Of Topic but Those Who Like Railroading Usually Like Airplanes

Railfan General Discussion
NEW! - DIRECTLY POST YOUR RAILFAN PICTURES! For discussion and comments of any railroad related topic. No politics except as relates to railroading.

Moderators: othermoderator, moderator

Mark D
Conductor
Posts: 3411
Joined: Fri Jul 15, 2005 5:01 pm
Location: Sort of between Litchfield and Forest City, MN.

Of Topic but Those Who Like Railroading Usually Like Airplanes

Postby Mark D » Fri Oct 04, 2019 10:48 am

I'd bet that everyone that comes into this forum knows what happened to that B-17 nine-o-nine a few days ago. The cause of the wreck has not yet been released, but I can tell you what I think and why.
The take off was apparently normal until they started to climb out and the #4 engine started acting up. Normally that would be no big deal. That B-17 could easily fly on only two engines if there is one on each side. If two engines on one side will still keep it in the air, but it's a handful to handle the thing.
But after the #4 (outer engine, right wing) started acting up, the other three did the same thing. They basically had three operating engines that could not provide enough power to keep it in the air. They were popping and backfiring and probably not even enough power produced to taxie on the ground.
When the crew, doing all they could to get it back on the ground in the best way possible with what they had to work with, wound up running out of air space before they got to open land, thus landing inside a building at the airport, the aircraft was torn apart from the wreck. That caused a massive fuel spill and a major fire started. Most people have seen that thick black smoke that covered the area for a time. Gasoline doesn't make thick smoke like that. Nothing on that airplane could make smoke like that. And, nothing in that building would have had some ingredient that would make that smoke, Just winter chemicals (similar to antifreeze) that don't burn.
So, what caused the wreck? That airplane burns gas. An airport attendant with a fuel truck had just topped off the tanks on the B-17. Since this moron didn't know the difference between one large aircraft and another, drove over to the airplane and filled 'er up with JET-A fuel!!!!!!!!!!! There was enough gasoline in the system (large fuel lines (those big round motors don't skimp on gas) valves, carburetor's, and whatever else that I'm missing. Assuming they started #4 that morning - They always rotate the starting of the engines in order to keep the running hours similar. #4 was the first to show a problem. The pilot said he had to go back. But by the time he had said that to the tower the other four engines were doing the same thing.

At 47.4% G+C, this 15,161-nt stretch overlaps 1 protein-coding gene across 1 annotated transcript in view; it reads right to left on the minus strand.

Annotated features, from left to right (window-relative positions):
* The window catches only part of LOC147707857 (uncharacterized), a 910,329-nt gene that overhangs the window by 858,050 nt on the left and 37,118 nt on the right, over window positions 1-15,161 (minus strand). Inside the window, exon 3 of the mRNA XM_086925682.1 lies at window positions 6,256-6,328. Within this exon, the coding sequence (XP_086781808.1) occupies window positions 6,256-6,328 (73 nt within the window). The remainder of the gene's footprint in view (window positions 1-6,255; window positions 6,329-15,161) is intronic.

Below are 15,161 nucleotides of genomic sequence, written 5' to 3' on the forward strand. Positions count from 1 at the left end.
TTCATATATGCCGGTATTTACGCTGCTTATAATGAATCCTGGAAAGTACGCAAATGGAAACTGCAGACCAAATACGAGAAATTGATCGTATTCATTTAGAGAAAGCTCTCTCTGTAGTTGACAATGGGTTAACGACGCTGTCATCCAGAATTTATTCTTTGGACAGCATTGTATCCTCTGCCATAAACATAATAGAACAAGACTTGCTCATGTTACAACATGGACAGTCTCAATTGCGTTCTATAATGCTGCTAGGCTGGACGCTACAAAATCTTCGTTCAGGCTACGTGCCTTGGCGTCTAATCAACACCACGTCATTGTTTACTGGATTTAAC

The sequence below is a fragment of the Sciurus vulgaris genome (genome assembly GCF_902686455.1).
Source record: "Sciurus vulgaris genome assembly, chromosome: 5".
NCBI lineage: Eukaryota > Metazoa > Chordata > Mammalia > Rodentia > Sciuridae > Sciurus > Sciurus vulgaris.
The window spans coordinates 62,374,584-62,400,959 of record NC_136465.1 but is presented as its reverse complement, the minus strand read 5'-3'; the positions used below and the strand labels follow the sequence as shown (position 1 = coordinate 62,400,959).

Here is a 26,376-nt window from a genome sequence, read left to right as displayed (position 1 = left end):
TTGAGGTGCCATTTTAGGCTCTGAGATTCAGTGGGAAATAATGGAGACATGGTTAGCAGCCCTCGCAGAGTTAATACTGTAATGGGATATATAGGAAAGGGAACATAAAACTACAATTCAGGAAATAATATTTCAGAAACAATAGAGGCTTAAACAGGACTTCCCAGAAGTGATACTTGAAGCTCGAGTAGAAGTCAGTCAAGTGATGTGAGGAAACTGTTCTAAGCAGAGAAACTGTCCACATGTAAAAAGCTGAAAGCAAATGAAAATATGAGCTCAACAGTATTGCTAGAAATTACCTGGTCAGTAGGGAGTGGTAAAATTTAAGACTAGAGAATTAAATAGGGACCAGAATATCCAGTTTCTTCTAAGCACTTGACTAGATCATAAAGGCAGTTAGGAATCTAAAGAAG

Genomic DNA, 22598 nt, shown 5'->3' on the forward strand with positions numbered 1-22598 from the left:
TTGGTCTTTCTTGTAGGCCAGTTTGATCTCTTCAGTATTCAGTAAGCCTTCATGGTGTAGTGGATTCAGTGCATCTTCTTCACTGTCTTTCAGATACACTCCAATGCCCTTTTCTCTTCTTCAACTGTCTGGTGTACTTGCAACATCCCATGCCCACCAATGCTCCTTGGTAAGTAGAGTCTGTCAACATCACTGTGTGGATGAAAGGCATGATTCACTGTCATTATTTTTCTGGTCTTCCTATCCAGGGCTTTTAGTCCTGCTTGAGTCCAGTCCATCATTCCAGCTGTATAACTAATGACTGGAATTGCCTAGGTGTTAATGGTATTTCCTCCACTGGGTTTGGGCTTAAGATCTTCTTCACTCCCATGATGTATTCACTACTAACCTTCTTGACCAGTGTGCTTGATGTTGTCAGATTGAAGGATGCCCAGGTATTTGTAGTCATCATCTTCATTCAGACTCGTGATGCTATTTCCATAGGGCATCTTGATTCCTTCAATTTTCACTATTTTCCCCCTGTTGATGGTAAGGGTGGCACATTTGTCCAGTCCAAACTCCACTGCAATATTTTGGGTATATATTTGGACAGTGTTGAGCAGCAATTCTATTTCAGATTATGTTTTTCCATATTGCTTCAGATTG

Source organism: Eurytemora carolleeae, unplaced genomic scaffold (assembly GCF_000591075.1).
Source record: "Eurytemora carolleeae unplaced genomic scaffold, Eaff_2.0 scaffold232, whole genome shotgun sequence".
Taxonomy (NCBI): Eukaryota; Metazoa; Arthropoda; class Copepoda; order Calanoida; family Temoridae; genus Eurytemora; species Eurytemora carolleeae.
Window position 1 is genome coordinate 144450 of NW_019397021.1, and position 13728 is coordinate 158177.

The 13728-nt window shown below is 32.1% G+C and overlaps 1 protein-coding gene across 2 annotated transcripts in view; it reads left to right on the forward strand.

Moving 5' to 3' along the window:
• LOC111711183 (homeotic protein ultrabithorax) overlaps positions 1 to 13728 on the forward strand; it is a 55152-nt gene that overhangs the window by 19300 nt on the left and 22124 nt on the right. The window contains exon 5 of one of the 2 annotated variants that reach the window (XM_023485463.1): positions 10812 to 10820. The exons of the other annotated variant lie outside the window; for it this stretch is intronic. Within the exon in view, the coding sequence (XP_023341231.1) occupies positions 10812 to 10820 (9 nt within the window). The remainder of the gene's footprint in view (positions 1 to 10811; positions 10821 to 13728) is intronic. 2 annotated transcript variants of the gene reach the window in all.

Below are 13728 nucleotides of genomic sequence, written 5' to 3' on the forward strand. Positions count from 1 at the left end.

Jet-A doesn't do well in a gasoline burning engine. When Jet-A gets loose in an open fire, such as a ripped fuel tank on an airplane, there will be huge plumes of black smoke. Gasoline doesn't do that.
You be the judge....


Mark D.
Mark D. - The bottom of the information curve

Fitz
Conductor
Posts: 965
Joined: Fri Jul 15, 2005 6:58 pm
Location: Waldport, OR, USA
Contact:

Re: Of Topic but Those Who Like Railroading Usually Like Airplanes

Postby Fitz » Fri Oct 04, 2019 2:53 pm

Mark, when I saw the TV coverage I questioned the "dreaded three engine approach" thing. Should have been no problem at all with three of the four functioning. Very young pilots with very little training brought B-17s back from bomb runs over Germany, all shot up and many with one or more engines out. I think you have hit upon the cause. Great sleuthing.
Image

Mark D
Conductor
Posts: 3411
Joined: Fri Jul 15, 2005 5:01 pm
Location: Sort of between Litchfield and Forest City, MN.

Re: Of Topic but Those Who Like Railroading Usually Like Airplanes

Postby Mark D » Sat Oct 05, 2019 10:06 am

Those B-17's could make it home easily on only two engines if they threw a bit of 'cargo' overboard. (Bombs, witch are usually all dropped before an engine or two might fail, usually to enemy fire. Those engines are actually very reliable as long as they're properly maintained and aren't shot up with enemy fire. Even then, sometimes an engine might make it all the way home with a cylinder or two shot up.